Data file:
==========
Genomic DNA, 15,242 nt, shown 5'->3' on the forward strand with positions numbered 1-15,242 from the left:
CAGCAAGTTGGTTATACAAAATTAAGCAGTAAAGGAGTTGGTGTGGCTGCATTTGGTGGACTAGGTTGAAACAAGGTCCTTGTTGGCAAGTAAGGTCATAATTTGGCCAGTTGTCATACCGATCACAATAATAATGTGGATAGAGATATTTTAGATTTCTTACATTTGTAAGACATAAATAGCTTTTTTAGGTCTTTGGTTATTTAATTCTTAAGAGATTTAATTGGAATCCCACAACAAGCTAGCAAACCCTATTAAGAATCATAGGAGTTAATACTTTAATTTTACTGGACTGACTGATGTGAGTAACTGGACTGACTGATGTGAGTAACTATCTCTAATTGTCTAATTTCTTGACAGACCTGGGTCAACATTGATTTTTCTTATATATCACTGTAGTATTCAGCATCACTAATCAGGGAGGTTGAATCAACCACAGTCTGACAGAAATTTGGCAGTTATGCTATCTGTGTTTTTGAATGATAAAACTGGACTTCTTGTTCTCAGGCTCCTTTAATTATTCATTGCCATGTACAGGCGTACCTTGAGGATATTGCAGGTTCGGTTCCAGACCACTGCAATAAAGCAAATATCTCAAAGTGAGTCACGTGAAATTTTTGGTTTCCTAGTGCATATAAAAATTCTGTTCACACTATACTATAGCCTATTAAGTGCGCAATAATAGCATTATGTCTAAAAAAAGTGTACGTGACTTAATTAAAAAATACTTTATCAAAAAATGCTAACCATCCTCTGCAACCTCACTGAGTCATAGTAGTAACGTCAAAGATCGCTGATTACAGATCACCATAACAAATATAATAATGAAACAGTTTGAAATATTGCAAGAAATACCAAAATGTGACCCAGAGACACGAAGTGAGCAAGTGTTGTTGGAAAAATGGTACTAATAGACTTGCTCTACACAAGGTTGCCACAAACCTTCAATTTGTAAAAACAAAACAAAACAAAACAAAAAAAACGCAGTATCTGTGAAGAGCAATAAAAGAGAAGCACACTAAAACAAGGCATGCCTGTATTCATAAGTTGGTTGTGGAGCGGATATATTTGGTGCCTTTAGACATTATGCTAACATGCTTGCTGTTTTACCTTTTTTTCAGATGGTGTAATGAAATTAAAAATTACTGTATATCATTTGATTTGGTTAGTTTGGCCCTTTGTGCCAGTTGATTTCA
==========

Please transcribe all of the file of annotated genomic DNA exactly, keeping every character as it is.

Genomic DNA, 15,242 nt, shown 5'->3' on the forward strand with positions numbered 1-15,242 from the left:
CAGCAAGTTGGTTATACAAAATTAAGCAGTAAAGGAGTTGGTGTGGCTGCATTTGGTGGACTAGGTTGAAACAAGGTCCTTGTTGGCAAGTAAGGTCATAATTTGGCCAGTTGTCATACCGATCACAATAATAATGTGGATAGAGATATTTTAGATTTCTTACATTTGTAAGACATAAATAGCTTTTTTAGGTCTTTGGTTATTTAATTCTTAAGAGATTTAATTGGAATCCCACAACAAGCTAGCAAACCCTATTAAGAATCATAGGAGTTAATACTTTAATTTTACTGGACTGACTGATGTGAGTAACTGGACTGACTGATGTGAGTAACTATCTCTAATTGTCTAATTTCTTGACAGACCTGGGTCAACATTGATTTTTCTTATATATCACTGTAGTATTCAGCATCACTAATCAGGGAGGTTGAATCAACCACAGTCTGACAGAAATTTGGCAGTTATGCTATCTGTGTTTTTGAATGATAAAACTGGACTTCTTGTTCTCAGGCTCCTTTAATTATTCATTGCCATGTACAGGCGTACCTTGAGGATATTGCAGGTTCGGTTCCAGACCACTGCAATAAAGCAAATATCTCAAAGTGAGTCACGTGAAATTTTTGGTTTCCTAGTGCATATAAAAATTCTGTTCACACTATACTATAGCCTATTAAGTGCGCAATAATAGCATTATGTCTAAAAAAAGTGTACGTGACTTAATTAAAAAATACTTTATCAAAAAATGCTAACCATCCTCTGCAACCTCACTGAGTCATAGTAGTAACGTCAAAGATCGCTGATTACAGATCACCATAACAAATATAATAATGAAACAGTTTGAAATATTGCAAGAAATACCAAAATGTGACCCAGAGACACGAAGTGAGCAAGTGTTGTTGGAAAAATGGTACTAATAGACTTGCTCTACACAAGGTTGCCACAAACCTTCAATTTGTAAAAACAAAACAAAACAAAACAAAAAAAACGCAGTATCTGTGAAGAGCAATAAAAGAGAAGCACACTAAAACAAGGCATGCCTGTATTCATAAGTTGGTTGTGGAGCGGATATATTTGGTGCCTTTAGACATTATGCTAACATGCTTGCTGTTTTACCTTTTTTTCAGATGGTGTAATGAAATTAAAAATTACTGTATATCATTTGATTTGGTTAGTTTGGCCCTTTGTGCCAGTTGATTTCA